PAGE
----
The P.E.I. government's spending priorities were put under the microscope Tuesday with both opposition parties focusing on the millions of dollars that were not spent in last year's capital budget.Opposition Leader Peter Bevan-Baker said the province underspent on mental health and public housing while spending millions of dollars more on paving."Only about a quarter of the funds that were designated for housing actually got spent, but let's look at all the shiny new asphalt. It's not just this year, premier, it's last year as well," Bevan-Baker said from the floor of the provincial legislature. "To the premier, what do you have to say to the people who have nowhere to sleep tonight, the 750 people who are currently on the government housing wait list. What about the people who are in crisis tonight struggling to access the mental health services that they so desperately need? How will paving help them?"'Record investments'According to capital budget, the province planned to spend $17.5-million on housing. It spent $9.5 millionThe province had planned to spend $12-million on the mental health campus. It spent $2.7-million.Premier Dennis King defended his government's record on both the mental health and public housing files. "I believe that we've been making record investments in these areas, when you look at housing, the incredible rate in which construction is taking place, and if there is an underspend in that area, it's simply because the province doesn't have the ability to do any more," said King."That's not the government of Prince Edward Island, that's the industry in general. The construction industry is humming at a level, it's overheated… Our money is there. If fixing these important issues were just about money, I'd have them fixed this morning." Opposition MLA Hannah Bell said the province needs to build 10 times more public housing units than what is planned. That would be 1,000 units over the next five years. The province plans to open 100 public housing units over the next year.The province has already awarded the design work for 10 units in Morell and 10 units in Georgetown. It is planning another 48 public housing units in the Charlottetown area and 32 in the Summerside area.'Do appreciate the concern' Bell said at the rate the province is going, the province will build less than half of what they are promising. "Given that there are 750 Islanders on the wait list for public housing, why are you planning for around 50 additional units?" Bell asked during question period.Social Development and Housing Minister Ernie Hudson said he had hoped the province would have more public housing built by now. He said the global pandemic and the Island's red hot housing markets delayed the province's plans to build more housing."I certainly do appreciate the concern that the Opposition has stated with regards to the 100 builds that were announced in last year's capital budget," said Hudson."I'll be honest, a year ago I would have anticipated that we would have been further along with these."More from CBC P.E.I.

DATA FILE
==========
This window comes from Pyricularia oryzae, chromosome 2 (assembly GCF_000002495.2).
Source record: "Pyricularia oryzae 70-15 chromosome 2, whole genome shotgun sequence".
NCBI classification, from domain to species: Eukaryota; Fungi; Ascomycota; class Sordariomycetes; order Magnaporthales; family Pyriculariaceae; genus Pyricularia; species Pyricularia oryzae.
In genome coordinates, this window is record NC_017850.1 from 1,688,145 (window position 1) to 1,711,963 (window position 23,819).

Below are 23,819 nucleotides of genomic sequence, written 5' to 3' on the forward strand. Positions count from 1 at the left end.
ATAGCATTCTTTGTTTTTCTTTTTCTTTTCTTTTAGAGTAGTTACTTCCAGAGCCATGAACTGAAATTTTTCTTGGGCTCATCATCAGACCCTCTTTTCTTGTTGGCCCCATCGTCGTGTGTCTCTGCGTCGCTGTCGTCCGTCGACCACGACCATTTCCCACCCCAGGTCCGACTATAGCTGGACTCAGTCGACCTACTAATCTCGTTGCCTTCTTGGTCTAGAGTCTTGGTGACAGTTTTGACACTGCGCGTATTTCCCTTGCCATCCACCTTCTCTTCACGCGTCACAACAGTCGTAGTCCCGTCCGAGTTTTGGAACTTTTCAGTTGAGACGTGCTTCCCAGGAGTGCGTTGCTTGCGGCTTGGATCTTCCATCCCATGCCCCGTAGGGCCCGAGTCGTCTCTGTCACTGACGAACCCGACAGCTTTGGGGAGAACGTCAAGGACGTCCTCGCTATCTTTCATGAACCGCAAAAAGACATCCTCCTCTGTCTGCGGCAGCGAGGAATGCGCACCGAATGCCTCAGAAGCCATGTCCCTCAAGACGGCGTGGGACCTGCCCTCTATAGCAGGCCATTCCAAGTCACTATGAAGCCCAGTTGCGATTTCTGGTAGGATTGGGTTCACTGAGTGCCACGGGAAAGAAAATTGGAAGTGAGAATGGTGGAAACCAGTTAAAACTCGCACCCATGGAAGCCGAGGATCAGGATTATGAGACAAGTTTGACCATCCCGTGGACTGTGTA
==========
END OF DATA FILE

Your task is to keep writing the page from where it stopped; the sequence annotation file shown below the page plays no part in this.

The Alberta government's new measures aimed at curbing the spread of COVID-19 cases fall short of what's needed to avoid a crisis in hospitals and in the health-care system, Edmonton doctors say. Dr. Ilan Schwartz, an infectious disease physician and assistant professor at the University of Alberta, paints a grim picture of the province's current COVID-19 situation. "We're awfully close to the precipice of a complete disaster in Alberta," Schwartz said. Intensive care units are being pushed beyond their capacity, with COVID-19 patients taking up a large portion of that space, Schwartz said in an interview with CBC News Tuesday. Schwartz noted that 66 COVID-19 patients are in ICU right now while the province had previously designated a capacity for 70 ICU beds for patients with COVID-19. "So clearly we're already brushing right up to that maximum capacity." Tuesday, Premier Jason Kenney and Health Minister Tyler Shandro declared another public health emergency and announced new mandatory restrictions on social gatherings and businesses for three weeks. Starting Friday, most retail businesses, such as liquor, grocery, pharmacy and clothing stores must limit their capacity to 25 per cent of allowed occupancy under the Alberta Fire Code. Starting immediately, all indoor social gatherings are banned, Kenney said. The province will allow bingo halls, water parks, racing centres and casinos to remain open. Restaurants, pubs and bars may remain open at 25 per cent capacity, with a maximum of six people at one table from the same immediate household, Kenney said. Schwartz said there are contradictions in the measures. "The definition of social gathering seems to be fairly arbitrary because it doesn't seem to include going to bars or going to a casino," he said. Dr. Shazma Mithani, an emergency room doctor at the Royal Alexandra Hospital, also took issue with the premier's messaging about the measures being designed to target where spread was occurring. "With our contact tracers being overwhelmed, we still don't know where 80 per cent of people are getting COVID from," Mithani said Tuesday. "So to say things like restaurants are not a significant source of spread and bars and casinos are not a significant source of spread, we actually don't know that because we're missing so much of that data." Measures too late Alberta's spiking cases made front-page headlines for several days before Kenney announced new measures on Tuesday. The measures also come three weeks after hundreds of doctors signed letters urging the province to implement a two-week circuit-breaker lockdown. "It comes clearly too late to be meaningful," Schwartz said. Schwartz said he expects things to look worse mid-December. "We know that even if we completely abated transmissions today, we're still going to be in trouble in three weeks from now," Schwartz said. "And so to implement these measures for three weeks seems short sighted." Mithani said the province needs to be on board with the federal contact tracing app, to help collect data on where Albertans are contracting the virus. @natashariebe